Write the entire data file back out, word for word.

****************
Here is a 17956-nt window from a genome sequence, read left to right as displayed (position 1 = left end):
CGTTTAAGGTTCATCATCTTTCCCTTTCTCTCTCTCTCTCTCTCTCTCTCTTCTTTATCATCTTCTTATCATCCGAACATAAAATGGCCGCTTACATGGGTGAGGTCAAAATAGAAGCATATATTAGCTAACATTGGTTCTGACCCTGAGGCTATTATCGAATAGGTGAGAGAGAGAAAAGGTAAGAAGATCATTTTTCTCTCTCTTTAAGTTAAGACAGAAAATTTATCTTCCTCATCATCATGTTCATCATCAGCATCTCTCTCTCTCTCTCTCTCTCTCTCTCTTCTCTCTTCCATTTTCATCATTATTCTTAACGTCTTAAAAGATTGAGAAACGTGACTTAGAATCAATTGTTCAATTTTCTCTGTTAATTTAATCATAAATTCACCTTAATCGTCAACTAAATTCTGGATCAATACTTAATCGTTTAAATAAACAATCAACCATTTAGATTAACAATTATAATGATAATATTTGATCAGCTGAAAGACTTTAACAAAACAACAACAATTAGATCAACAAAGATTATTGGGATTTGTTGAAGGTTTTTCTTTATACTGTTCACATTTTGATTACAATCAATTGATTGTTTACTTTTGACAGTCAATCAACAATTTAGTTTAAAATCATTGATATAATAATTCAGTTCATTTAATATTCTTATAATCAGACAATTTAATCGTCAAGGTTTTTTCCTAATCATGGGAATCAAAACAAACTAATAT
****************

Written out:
Here is a 17956-nt window from a genome sequence, read left to right as displayed (position 1 = left end):
CGTTTAAGGTTCATCATCTTTCCCTTTCTCTCTCTCTCTCTCTCTCTCTCTTCTTTATCATCTTCTTATCATCCGAACATAAAATGGCCGCTTACATGGGTGAGGTCAAAATAGAAGCATATATTAGCTAACATTGGTTCTGACCCTGAGGCTATTATCGAATAGGTGAGAGAGAGAAAAGGTAAGAAGATCATTTTTCTCTCTCTTTAAGTTAAGACAGAAAATTTATCTTCCTCATCATCATGTTCATCATCAGCATCTCTCTCTCTCTCTCTCTCTCTCTCTCTTCTCTCTTCCATTTTCATCATTATTCTTAACGTCTTAAAAGATTGAGAAACGTGACTTAGAATCAATTGTTCAATTTTCTCTGTTAATTTAATCATAAATTCACCTTAATCGTCAACTAAATTCTGGATCAATACTTAATCGTTTAAATAAACAATCAACCATTTAGATTAACAATTATAATGATAATATTTGATCAGCTGAAAGACTTTAACAAAACAACAACAATTAGATCAACAAAGATTATTGGGATTTGTTGAAGGTTTTTCTTTATACTGTTCACATTTTGATTACAATCAATTGATTGTTTACTTTTGACAGTCAATCAACAATTTAGTTTAAAATCATTGATATAATAATTCAGTTCATTTAATATTCTTATAATCAGACAATTTAATCGTCAAGGTTTTTTCCTAATCATGGGAATCAAAACAAACTAATAT